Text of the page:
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C.D. Warner, et al., comp.  The Library of the World’s Best Literature.
An Anthology in Thirty Volumes.  1917.
From ‘The Tragical in Daily Life’
By Maurice Maeterlinck (1862–1949)
From ‘The Treasure of the Humble’: Translation of Alfred Sutro

THERE is a tragic element in the life of every day that is far more real, far more penetrating, far more akin to the true self that is in us than the tragedy that lies in great adventure….  1
  Is it beyond the mark to say that the true tragic element, normal, deep-rooted, and universal,—that the true tragic element of life only begins at the moment when so-called adventures, sorrows, and dangers have disappeared? Is the arm of happiness not longer than that of sorrow, and do not certain of its attributes draw nearer to the soul? Must we indeed roar like the Atridæ, before the Eternal God will reveal himself in our life? and is he never by our side at times when the air is calm, and the lamp burns on unflickering?… Are there not elements of deeper gravity and stability in happiness, in a single moment of repose, than in the whirlwind of passion? Is it not then that we at last behold the march of time—ay, and of many another on-stealing besides, more secret still—is it not then that the hours rush forward? Are not deeper chords set vibrating by all these things than by the dagger-stroke of conventional drama? Is it not at the very moment when a man believes himself secure from bodily death that the strange and silent tragedy of the being and the immensities does indeed raise its curtain on the stage? Is it while I flee before a naked sword that my existence touches its most interesting point? Is life always at its sublimest in a kiss? Are there not other moments, when one hears purer voices that do not fade away so soon? Does the soul only flower on nights of storm? Hitherto, doubtless, this belief has prevailed. It is only the life of violence, the life of bygone days, that is perceived by nearly all our tragic writers; and truly may one say that anachronism dominates the stage, and that dramatic art dates back as many years as the art of sculpture….  2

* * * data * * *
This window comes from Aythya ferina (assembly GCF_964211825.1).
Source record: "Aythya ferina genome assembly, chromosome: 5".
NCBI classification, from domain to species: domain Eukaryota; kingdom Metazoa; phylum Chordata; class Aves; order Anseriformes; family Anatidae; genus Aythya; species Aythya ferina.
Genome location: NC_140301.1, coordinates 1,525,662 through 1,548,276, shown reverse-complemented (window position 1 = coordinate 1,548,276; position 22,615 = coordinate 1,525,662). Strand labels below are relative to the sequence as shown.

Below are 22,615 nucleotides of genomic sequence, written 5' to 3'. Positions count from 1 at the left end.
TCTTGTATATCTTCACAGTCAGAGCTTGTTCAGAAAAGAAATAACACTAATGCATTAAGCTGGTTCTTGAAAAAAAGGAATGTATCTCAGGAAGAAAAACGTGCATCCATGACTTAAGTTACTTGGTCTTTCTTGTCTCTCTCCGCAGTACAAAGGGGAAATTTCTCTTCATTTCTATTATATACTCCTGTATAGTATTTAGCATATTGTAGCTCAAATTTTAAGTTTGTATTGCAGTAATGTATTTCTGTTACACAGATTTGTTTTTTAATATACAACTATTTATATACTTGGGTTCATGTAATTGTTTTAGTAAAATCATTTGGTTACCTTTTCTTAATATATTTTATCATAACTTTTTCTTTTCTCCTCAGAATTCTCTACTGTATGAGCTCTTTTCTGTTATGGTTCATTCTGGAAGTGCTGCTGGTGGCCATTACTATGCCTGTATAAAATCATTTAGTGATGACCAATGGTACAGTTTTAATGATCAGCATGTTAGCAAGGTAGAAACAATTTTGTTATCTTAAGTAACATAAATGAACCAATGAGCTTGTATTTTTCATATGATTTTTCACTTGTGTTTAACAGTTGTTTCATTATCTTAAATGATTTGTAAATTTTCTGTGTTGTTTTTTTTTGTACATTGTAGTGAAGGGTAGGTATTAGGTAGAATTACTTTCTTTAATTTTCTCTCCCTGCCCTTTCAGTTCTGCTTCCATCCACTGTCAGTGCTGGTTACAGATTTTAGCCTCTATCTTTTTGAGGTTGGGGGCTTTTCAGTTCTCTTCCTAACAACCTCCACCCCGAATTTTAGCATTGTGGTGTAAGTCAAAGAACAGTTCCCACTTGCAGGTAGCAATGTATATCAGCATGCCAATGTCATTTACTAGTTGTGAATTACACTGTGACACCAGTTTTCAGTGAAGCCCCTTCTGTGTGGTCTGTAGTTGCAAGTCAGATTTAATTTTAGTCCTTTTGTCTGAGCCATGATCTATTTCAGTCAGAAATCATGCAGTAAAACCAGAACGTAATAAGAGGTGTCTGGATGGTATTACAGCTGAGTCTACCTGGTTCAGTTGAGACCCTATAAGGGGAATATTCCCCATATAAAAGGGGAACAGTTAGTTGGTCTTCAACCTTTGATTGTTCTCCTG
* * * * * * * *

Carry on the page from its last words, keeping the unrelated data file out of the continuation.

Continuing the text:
To the tragic author, as to the mediocre painter who still lingers over historical pictures, it is only the violence of the anecdote that appeals; and in his representation thereof does the entire interest of his work consist. And he imagines, forsooth, that we shall delight in witnessing the very same acts that brought joy to the hearts of the barbarians, with whom murder, outrage, and treachery were matters of daily occurrence. Whereas it is far away from bloodshed, battle-cry, and sword-thrust that the lives of most of us flow on; and men’s tears are silent to-day, and invisible, and almost spiritual.  3
  Indeed, when I go to a theatre, I feel as though I were spending a few hours with my ancestors, who conceived life as something that was primitive, arid, and brutal; but this conception of theirs scarcely even lingers in my memory, and surely it is not one that I can share. I am shown a deceived husband killing his wife, a woman poisoning her lover, a son avenging his father, a father slaughtering his children, children putting their father to death, murdered kings, ravished virgins, imprisoned citizens—in a word, all the sublimity of tradition, but alas, how superficial and material! Blood, surface-tears, and death! What can I learn from creatures who have but one fixed idea, and who have no time to live, for that there is a rival, or a mistress, whom it behoves them to put to death?…  4
  I admire Othello, but he does not appear to me to live the august daily life of a Hamlet, who has the time to live, inasmuch as he does not act. Othello is admirably jealous. But is it not perhaps an ancient error to imagine that it is at the moments when this passion, or others of equal violence, possesses us, that we live our truest lives? I have grown to believe that an old man, seated in his arm-chair, waiting patiently, with his lamp beside him; giving unconscious ear to all the eternal laws that reign about his house; interpreting, without comprehending, the silence of doors and windows and the quivering voice of the light; submitting with bent head to the presence of his soul and his destiny,—an old man, who conceives not that all the powers of this world, like so many heedful servants, are mingling and keeping vigil in his room, who suspects not that the very sun itself is supporting in space the little table against which he leans, or that every star in heaven and every fibre of the soul are directly concerned in the movement of an eyelid that closes, or a thought that springs to birth,—I have grown to believe that he, motionless as he is, does yet live in reality a deeper, more human, and more universal life than the lover who strangles his mistress, the captain who conquers in battle, or “the husband who avenges his honor.”  5

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